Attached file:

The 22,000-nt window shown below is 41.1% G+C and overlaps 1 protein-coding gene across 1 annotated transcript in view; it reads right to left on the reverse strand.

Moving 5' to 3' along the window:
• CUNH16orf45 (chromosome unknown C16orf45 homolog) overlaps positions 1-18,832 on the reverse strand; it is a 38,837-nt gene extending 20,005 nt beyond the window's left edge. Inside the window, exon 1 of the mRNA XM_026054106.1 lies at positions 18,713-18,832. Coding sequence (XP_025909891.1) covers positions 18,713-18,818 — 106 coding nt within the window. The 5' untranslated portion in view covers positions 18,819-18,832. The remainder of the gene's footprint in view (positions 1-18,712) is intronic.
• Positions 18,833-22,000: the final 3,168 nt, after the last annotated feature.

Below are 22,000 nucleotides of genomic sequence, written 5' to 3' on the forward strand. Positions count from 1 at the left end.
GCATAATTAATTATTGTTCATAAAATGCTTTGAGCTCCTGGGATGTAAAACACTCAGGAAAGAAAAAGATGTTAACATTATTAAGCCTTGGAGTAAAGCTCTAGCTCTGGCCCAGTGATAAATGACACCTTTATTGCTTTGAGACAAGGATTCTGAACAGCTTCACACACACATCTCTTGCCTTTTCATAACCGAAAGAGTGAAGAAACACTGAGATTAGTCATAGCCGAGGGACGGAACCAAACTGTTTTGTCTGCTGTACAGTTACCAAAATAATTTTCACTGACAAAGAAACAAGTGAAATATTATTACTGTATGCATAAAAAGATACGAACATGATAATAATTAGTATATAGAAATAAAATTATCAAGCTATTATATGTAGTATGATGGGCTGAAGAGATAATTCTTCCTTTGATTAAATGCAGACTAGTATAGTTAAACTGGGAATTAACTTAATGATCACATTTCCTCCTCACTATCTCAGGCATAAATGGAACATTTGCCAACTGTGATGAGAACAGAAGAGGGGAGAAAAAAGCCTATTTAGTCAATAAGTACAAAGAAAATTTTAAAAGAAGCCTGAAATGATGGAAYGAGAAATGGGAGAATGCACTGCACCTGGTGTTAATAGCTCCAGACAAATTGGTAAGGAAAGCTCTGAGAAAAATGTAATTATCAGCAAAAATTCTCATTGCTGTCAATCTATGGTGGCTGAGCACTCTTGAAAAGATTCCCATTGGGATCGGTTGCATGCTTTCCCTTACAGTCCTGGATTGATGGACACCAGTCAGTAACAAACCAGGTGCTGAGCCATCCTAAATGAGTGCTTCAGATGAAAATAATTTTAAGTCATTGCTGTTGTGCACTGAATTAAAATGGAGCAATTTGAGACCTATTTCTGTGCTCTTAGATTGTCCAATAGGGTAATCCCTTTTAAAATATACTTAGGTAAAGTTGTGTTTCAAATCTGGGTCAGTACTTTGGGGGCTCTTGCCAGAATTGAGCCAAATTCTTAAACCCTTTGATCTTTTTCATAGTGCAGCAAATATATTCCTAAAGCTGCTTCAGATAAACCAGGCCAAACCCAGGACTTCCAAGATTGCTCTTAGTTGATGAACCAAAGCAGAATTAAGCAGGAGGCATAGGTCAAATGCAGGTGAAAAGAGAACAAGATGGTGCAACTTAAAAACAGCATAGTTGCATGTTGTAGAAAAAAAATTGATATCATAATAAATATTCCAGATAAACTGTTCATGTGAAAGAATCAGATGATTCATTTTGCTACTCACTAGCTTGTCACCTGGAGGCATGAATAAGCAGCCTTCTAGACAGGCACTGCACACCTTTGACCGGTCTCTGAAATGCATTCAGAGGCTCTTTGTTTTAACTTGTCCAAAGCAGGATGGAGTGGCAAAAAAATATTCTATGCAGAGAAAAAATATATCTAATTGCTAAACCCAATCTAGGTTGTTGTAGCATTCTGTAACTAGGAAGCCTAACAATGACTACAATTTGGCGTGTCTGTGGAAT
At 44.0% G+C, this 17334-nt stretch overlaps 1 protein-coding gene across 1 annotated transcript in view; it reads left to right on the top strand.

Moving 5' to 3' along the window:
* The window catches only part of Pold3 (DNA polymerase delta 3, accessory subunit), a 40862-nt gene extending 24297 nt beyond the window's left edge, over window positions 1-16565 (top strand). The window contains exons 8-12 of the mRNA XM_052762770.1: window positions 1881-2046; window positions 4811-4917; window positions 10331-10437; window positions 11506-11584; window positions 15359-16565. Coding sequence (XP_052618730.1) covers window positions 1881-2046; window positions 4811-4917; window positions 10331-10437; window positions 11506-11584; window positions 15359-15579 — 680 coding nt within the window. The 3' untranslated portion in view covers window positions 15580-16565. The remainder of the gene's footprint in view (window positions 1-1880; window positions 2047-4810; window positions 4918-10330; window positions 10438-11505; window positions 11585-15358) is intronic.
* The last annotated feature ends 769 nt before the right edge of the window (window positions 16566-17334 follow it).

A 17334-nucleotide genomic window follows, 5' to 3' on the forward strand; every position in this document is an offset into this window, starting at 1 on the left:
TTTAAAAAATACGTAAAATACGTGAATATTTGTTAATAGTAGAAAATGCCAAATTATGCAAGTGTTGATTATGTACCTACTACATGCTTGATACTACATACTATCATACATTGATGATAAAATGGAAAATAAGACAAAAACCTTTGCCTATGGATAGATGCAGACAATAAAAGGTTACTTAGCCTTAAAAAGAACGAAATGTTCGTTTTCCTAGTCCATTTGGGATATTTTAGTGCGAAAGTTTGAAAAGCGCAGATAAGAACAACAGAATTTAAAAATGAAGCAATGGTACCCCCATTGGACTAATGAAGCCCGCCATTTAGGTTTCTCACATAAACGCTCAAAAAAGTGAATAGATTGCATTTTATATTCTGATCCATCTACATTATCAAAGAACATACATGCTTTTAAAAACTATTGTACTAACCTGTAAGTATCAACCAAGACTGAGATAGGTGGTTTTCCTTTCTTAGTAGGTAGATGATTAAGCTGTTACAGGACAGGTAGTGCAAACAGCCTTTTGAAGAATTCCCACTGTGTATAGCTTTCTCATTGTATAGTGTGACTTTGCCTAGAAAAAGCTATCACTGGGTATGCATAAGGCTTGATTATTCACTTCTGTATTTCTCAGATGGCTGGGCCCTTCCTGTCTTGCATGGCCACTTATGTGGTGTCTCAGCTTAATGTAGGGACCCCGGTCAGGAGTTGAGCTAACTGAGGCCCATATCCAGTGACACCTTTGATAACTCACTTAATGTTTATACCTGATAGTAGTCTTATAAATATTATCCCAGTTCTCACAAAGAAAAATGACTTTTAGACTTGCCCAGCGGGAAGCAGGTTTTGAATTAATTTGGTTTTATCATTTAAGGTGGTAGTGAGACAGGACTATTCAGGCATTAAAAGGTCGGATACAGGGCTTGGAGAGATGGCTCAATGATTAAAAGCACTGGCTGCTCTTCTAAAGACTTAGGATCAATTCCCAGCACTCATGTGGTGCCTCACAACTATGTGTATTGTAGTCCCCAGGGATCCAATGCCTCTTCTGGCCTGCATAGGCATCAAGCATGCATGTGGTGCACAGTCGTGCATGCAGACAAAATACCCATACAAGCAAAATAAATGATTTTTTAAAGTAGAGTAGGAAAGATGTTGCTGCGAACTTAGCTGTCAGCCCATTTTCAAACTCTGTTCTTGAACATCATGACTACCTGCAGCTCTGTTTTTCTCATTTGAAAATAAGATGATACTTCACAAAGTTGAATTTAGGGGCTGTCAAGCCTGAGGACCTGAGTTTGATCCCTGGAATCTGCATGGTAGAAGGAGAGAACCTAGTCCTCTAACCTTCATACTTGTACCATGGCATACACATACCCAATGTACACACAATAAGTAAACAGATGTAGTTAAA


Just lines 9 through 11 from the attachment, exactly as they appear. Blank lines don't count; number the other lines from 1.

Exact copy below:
* The window catches only part of Pold3 (DNA polymerase delta 3, accessory subunit), a 40862-nt gene extending 24297 nt beyond the window's left edge, over window positions 1-16565 (top strand). The window contains exons 8-12 of the mRNA XM_052762770.1: window positions 1881-2046; window positions 4811-4917; window positions 10331-10437; window positions 11506-11584; window positions 15359-16565. Coding sequence (XP_052618730.1) covers window positions 1881-2046; window positions 4811-4917; window positions 10331-10437; window positions 11506-11584; window positions 15359-15579 — 680 coding nt within the window. The 3' untranslated portion in view covers window positions 15580-16565. The remainder of the gene's footprint in view (window positions 1-1880; window positions 2047-4810; window positions 4918-10330; window positions 10438-11505; window positions 11585-15358) is intronic.
* The last annotated feature ends 769 nt before the right edge of the window (window positions 16566-17334 follow it).

A 17334-nucleotide genomic window follows, 5' to 3' on the forward strand; every position in this document is an offset into this window, starting at 1 on the left: